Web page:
A pathologist theorized the deceased man experienced a concussion in combination with acute alcohol intoxication. His alcohol blood level was 199.

"None of the injuries taken by themselves or in combination would have caused his death," Sherriff said. "In the end, the pathologist was of the opinion that blunt force head trauma in combination with acute alcohol intoxication probably caused his death but he wasn't sure."

A neuropathologist said there is a risk of "sudden death" for people intoxicated who suffer head or neck injuries.

Sherriff said it was "significant" that none of the victim's injuries indicate an attempt to kill or maim. There was trauma to his left ear, consistent with being struck by Maher's elbow, which had extensive bruising.

Once sober, Maher told police he'd been sexually assaulted by the deceased man.

He claimed he woke up in the man's apartment and found him performing fellatio on him. He never remembered hitting him, only getting away and out of the apartment.

The victim's DNA was found on Maher's penis, Sherriff said.

He said the DNA established the sexual act but didn't establish whether it was consensual.

But Maher conclusively passed a polygraph test about whether he ever had previous sex with a man and whether he remembered the incident.

Police found homosexual pornography VCR tapes in the apartment, Sherriff said.

"It does not make sense there was consensual sexual activity between these two men," Sherriff said. "There would have been no struggle.

"It's more likely there was some sort of miscommunication, the deceased perceiving there would be consent, yet Maher having no such intentions. The fact both men were highly intoxicated would have increased the prospect of recklessness and or miscommunication."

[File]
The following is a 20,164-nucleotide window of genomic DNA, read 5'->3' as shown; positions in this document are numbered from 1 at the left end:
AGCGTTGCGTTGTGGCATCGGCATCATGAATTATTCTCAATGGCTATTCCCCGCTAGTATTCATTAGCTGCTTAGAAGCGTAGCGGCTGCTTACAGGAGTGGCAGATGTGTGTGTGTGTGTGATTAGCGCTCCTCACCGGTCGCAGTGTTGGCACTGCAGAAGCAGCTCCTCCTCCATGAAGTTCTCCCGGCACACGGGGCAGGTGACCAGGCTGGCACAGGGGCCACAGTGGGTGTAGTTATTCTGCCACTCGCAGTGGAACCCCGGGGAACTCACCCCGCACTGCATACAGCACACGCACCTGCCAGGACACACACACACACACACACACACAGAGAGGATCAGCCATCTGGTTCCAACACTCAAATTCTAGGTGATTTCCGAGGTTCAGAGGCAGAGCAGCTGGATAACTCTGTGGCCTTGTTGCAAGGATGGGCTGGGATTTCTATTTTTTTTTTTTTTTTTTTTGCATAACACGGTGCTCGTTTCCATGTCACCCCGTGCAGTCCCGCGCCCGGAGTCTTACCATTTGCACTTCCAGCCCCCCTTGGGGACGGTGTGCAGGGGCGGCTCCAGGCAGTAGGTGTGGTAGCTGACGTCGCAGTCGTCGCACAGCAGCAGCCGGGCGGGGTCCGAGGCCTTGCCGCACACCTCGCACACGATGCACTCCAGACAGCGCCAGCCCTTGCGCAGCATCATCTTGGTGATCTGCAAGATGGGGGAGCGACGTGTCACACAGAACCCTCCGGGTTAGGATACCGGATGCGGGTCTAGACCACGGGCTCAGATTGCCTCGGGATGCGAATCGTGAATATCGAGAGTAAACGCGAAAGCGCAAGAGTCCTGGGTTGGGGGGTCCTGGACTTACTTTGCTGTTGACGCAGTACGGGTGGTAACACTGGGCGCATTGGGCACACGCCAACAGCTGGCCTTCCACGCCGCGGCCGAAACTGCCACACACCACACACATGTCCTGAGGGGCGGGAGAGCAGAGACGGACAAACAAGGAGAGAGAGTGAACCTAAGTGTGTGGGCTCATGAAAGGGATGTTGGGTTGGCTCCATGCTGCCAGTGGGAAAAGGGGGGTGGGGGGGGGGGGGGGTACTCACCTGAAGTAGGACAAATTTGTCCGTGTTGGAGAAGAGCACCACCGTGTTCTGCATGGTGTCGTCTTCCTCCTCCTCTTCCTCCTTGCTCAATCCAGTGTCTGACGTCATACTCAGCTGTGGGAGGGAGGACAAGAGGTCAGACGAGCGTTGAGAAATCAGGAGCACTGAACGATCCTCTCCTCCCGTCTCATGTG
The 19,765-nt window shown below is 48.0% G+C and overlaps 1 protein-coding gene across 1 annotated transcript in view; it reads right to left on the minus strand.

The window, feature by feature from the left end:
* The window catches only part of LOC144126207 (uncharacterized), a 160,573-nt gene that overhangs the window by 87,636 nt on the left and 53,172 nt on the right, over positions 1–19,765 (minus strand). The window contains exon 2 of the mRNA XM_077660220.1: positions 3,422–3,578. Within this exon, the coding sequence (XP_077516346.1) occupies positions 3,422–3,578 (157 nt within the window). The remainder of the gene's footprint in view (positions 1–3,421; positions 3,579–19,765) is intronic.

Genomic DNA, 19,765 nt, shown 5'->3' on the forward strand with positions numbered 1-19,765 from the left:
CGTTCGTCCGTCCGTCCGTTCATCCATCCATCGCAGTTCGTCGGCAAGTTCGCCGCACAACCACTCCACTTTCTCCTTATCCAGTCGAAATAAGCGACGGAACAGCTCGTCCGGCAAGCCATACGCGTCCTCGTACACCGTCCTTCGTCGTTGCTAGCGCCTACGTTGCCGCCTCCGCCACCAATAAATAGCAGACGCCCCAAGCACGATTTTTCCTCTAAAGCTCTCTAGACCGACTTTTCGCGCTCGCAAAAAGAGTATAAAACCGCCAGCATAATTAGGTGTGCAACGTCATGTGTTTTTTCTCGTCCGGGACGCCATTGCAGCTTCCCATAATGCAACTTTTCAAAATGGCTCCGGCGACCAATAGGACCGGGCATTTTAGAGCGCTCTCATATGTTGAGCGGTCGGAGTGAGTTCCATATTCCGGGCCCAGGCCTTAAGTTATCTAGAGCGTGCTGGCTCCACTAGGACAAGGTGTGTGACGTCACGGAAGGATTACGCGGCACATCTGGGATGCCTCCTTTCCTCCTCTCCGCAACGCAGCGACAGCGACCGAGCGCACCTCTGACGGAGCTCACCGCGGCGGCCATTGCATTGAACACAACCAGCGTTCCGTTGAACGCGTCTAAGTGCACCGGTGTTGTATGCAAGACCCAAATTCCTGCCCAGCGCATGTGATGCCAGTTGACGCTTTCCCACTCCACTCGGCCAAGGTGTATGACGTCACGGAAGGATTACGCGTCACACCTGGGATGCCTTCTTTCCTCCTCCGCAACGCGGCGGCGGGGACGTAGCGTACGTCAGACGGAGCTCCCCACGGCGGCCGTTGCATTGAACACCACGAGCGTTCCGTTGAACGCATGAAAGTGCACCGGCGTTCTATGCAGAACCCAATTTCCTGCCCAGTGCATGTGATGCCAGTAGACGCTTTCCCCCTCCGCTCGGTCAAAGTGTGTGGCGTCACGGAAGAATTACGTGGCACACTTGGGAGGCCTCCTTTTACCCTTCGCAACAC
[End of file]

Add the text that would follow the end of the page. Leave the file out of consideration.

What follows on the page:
A potential defence witness revealed he was previously proposition with sex by the deceased man when he went to his apartment on an earlier occasion.

"Under these unique circumstances, we are unable to disprove that Maher was sexually assaulted as he claimed," Sherriff said. "Indeed, the weight of the evidence supports his claim that he passed out and came to his senses to find the deceased man performing fellatio upon him."

Sherriff said the law is clear; a person who is physically assaulted is entitled to resist by force.

It was his view there was no evidence to suggest Maher resisted with any "overkill" and his resistance wasn't excessive.

"The circumstances described by the defendant would be alarming and repulsive and would justify immediate violent extrication," he said.

"The injury to the defendant's elbow and the deceased man's ear is consistent with Maher using force to escape the situation," Sherriff said.

His clothing being left inside the apartment suggest an escape and the struggle appears to have taken place in the hallway, Sherriff said.

Based on all the evidence, Sherriff told the court there was no reasonable prospect of a conviction.

"In my view, the death resulted from an unfortunate fluke of pathological circumstances," Sherriff said. "The intoxication of both parties likely contributed to the miscommunication, which appears to be the root of this tragedy."